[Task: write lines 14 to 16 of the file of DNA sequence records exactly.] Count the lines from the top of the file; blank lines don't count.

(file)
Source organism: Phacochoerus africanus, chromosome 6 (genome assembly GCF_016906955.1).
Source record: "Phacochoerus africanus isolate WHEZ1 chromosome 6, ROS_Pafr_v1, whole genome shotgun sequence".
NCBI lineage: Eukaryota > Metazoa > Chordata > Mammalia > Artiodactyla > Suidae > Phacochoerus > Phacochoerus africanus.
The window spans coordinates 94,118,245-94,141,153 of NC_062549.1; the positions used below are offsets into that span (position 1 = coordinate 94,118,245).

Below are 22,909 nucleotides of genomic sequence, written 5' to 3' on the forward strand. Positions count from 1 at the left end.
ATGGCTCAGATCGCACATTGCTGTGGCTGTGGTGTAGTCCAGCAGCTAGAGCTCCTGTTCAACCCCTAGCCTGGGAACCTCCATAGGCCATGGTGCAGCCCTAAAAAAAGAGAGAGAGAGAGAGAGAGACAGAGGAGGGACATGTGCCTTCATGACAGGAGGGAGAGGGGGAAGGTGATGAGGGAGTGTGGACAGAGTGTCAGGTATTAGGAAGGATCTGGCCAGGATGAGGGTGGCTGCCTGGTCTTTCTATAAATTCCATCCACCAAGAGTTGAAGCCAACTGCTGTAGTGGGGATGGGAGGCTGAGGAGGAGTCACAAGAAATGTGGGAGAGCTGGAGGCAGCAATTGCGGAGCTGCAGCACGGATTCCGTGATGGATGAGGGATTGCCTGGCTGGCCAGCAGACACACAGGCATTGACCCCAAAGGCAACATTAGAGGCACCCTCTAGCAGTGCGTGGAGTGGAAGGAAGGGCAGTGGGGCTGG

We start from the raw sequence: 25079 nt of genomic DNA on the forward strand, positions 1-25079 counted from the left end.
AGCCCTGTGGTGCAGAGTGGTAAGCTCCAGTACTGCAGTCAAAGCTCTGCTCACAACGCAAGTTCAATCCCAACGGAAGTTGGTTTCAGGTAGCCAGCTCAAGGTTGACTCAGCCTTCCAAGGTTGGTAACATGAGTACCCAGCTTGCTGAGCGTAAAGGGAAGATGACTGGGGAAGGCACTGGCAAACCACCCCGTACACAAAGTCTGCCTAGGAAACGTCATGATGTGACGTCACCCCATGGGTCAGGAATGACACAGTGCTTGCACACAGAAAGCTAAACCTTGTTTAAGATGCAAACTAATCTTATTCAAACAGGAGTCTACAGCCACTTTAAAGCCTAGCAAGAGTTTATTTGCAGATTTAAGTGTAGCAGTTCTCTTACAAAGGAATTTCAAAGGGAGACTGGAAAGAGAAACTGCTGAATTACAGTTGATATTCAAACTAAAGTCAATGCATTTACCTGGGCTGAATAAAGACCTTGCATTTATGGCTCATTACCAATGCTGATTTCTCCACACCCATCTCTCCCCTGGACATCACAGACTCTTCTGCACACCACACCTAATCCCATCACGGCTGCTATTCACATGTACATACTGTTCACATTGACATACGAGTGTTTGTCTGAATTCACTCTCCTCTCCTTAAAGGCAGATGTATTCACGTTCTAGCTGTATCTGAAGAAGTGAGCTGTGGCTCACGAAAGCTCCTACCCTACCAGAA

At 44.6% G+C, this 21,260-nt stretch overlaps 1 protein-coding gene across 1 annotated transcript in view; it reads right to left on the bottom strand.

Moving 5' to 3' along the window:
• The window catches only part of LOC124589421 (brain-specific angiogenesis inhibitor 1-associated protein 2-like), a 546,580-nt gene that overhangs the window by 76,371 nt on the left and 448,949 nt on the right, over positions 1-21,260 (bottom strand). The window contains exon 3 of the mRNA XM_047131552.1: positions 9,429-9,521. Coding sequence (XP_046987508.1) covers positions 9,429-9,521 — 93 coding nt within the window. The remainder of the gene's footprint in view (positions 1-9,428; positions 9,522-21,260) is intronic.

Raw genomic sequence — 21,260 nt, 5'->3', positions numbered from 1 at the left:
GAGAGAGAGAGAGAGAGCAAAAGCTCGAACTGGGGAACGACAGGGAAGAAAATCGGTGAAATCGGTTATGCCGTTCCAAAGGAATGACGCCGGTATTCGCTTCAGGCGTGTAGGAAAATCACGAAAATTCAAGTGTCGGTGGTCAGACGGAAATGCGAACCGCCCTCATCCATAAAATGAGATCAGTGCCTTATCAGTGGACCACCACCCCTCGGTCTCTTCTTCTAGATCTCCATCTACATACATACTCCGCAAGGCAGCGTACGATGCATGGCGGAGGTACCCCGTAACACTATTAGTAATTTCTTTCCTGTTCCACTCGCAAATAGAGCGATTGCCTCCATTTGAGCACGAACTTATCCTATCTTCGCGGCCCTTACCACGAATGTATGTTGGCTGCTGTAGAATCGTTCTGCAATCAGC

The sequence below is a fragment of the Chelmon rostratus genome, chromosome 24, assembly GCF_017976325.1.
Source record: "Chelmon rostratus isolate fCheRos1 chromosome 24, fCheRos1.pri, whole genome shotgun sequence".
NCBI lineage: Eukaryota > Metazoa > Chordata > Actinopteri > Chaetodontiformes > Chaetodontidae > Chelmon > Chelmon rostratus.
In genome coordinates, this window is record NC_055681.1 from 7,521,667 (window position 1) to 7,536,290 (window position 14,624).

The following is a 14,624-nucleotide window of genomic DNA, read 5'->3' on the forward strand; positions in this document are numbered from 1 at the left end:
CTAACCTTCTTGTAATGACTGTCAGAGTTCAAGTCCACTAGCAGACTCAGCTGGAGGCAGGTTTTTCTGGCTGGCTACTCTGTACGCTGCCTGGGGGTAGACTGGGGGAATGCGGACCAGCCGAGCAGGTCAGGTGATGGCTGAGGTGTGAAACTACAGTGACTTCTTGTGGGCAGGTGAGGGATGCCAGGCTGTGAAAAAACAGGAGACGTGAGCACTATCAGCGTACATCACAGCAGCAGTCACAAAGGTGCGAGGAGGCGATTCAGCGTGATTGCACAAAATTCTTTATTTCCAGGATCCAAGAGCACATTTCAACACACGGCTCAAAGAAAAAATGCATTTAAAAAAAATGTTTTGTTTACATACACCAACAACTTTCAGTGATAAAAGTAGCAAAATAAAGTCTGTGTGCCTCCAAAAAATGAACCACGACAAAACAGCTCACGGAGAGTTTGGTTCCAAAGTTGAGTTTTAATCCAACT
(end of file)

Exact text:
The sequence below is a fragment of the Chelmon rostratus genome, chromosome 24, assembly GCF_017976325.1.
Source record: "Chelmon rostratus isolate fCheRos1 chromosome 24, fCheRos1.pri, whole genome shotgun sequence".
NCBI lineage: Eukaryota > Metazoa > Chordata > Actinopteri > Chaetodontiformes > Chaetodontidae > Chelmon > Chelmon rostratus.